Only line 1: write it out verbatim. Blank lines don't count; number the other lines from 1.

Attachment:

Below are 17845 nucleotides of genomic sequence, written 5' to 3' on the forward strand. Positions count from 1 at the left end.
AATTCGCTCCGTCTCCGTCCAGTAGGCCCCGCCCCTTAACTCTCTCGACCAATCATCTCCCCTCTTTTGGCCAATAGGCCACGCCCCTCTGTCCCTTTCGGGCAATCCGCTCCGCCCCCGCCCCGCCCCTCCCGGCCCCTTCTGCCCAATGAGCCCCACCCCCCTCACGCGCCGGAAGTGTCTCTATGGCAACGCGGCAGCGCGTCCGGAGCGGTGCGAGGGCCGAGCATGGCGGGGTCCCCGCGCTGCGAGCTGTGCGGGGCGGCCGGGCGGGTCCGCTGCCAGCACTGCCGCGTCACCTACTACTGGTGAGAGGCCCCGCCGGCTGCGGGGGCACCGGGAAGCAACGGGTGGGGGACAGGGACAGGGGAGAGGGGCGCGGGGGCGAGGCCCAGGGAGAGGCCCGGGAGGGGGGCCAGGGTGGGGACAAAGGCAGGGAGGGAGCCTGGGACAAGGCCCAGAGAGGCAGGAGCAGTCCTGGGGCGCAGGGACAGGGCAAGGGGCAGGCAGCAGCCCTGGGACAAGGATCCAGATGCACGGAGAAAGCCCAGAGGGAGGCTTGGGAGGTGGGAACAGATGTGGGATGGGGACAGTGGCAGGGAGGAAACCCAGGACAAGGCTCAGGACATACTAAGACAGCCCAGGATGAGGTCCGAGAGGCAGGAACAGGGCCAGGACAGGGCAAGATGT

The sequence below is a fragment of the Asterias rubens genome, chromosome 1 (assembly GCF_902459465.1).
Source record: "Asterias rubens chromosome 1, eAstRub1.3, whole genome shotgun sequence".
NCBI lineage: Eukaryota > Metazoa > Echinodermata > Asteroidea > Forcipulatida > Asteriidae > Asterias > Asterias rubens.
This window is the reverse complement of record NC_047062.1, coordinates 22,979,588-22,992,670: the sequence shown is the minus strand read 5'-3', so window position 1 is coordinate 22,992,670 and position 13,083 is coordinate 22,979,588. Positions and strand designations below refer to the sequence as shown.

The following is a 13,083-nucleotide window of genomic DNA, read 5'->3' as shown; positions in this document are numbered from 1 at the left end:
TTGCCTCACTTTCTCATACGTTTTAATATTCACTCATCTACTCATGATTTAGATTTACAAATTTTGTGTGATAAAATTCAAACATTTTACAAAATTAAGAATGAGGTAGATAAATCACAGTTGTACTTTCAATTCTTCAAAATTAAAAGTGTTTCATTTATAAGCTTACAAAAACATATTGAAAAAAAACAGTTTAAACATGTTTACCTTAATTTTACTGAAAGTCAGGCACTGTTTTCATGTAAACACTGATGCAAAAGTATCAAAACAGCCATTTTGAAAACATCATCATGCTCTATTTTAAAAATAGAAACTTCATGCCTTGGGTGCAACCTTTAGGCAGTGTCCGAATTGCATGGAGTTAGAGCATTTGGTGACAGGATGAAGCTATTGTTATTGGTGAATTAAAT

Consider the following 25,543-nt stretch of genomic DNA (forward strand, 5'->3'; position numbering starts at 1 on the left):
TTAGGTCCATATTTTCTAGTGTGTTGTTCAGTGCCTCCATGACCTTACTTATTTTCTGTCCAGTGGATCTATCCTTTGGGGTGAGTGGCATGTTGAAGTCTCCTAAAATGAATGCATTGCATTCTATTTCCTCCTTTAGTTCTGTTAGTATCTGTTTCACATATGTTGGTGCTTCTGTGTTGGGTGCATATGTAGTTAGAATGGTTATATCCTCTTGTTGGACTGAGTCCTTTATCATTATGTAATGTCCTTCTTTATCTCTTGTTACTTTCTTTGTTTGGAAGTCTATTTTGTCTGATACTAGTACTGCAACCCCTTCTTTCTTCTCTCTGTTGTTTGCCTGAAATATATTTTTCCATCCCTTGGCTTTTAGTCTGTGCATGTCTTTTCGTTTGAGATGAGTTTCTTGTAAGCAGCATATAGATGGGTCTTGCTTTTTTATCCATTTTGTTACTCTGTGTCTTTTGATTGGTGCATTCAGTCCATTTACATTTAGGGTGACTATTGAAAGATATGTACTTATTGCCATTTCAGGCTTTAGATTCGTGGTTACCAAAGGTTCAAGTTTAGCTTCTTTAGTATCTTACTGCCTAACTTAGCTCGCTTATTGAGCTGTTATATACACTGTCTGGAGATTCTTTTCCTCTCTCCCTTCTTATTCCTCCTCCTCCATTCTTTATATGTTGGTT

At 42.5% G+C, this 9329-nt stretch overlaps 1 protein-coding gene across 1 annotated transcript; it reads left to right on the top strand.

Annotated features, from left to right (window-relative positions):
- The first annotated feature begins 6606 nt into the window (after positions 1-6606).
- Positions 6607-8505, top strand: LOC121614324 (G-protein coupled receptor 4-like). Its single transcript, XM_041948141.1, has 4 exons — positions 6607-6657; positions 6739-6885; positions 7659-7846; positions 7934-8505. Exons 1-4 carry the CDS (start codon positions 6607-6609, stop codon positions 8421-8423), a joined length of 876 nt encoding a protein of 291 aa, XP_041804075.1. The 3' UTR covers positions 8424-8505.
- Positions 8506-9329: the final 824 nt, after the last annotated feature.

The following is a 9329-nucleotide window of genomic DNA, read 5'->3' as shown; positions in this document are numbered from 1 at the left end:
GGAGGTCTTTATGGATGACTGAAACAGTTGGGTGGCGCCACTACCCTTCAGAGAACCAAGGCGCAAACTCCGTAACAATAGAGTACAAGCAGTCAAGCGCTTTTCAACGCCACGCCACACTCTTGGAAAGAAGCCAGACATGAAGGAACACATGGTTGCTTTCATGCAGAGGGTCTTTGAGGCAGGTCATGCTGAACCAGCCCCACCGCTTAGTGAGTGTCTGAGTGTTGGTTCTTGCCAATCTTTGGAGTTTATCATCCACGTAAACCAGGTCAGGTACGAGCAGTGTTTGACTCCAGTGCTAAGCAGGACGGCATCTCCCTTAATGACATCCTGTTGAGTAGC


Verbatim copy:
Below are 17845 nucleotides of genomic sequence, written 5' to 3' on the forward strand. Positions count from 1 at the left end.